And Over to You, Too, Mr Socrates

Portuguese Prime Minister José Sócrates Carvalho Pinto de Sousa will need all of his namesake’s wisdom, and none of his taste in last drinks, as he takes over the rotating presidency (careful, the page has an annoying soundtrack) of the European Council this weekend.

Chancellor Merkel’s quiet persuasion has brought the EU much closer to a renovation of its institutions than seemed likely at the beginning of 2007. The governments now have a mandate to negotiate the details and prepare, by the end of the year, a treaty revision that can be ratified in 2008, or at the very latest in early 2009.

This half-year will also be a test of the “trio” approach to the rotating presidency. Starting this year, groups of three presidencies will work together to present a common agenda for the 18 months of their collective tenure. Anything increasing continuity in an office that countries can expect to hold about once every two decades (a far cry from the period when the rotation principle was established) is good news. Germany, Portugal and Slovenia worked together to set things up; now is the first actual transition within a trio.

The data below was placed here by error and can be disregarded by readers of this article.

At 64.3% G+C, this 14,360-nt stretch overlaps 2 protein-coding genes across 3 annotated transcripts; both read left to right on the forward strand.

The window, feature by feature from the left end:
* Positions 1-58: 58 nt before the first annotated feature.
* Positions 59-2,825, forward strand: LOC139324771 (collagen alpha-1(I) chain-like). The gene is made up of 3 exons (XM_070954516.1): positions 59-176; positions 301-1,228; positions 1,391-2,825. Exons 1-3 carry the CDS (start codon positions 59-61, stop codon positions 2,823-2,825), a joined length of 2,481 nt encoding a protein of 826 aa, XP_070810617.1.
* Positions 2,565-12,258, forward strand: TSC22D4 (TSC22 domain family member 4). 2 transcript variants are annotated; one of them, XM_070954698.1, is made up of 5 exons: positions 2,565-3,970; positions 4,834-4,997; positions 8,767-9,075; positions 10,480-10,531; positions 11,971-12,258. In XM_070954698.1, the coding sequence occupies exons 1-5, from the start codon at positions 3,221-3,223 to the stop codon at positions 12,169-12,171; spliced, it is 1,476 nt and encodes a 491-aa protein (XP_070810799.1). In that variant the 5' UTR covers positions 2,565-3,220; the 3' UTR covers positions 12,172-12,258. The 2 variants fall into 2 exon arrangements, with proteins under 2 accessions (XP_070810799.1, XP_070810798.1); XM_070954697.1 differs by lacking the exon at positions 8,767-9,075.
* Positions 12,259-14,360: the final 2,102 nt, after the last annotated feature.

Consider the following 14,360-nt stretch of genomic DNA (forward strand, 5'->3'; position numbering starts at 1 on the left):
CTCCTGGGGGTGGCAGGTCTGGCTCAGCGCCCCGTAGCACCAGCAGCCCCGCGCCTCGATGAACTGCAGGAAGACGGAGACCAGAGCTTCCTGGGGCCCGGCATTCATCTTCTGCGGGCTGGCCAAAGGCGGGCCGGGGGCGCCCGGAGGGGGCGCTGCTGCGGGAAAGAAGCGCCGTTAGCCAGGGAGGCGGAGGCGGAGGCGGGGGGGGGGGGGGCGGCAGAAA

The Portuguese don’t plan on wasting any time, and the intergovernmental conference will begin in late July. Coming just three weeks after the mandate, this is something like record time for the EU. And the plan is to wind it up by the end of the year. Given that past IGCs have tended to sprawl over about 18 months, this would be quite the accomplishment as well. Coming up with a Treaty text will, of course, be no small task, even with the former constitutional draft to serve as a basis.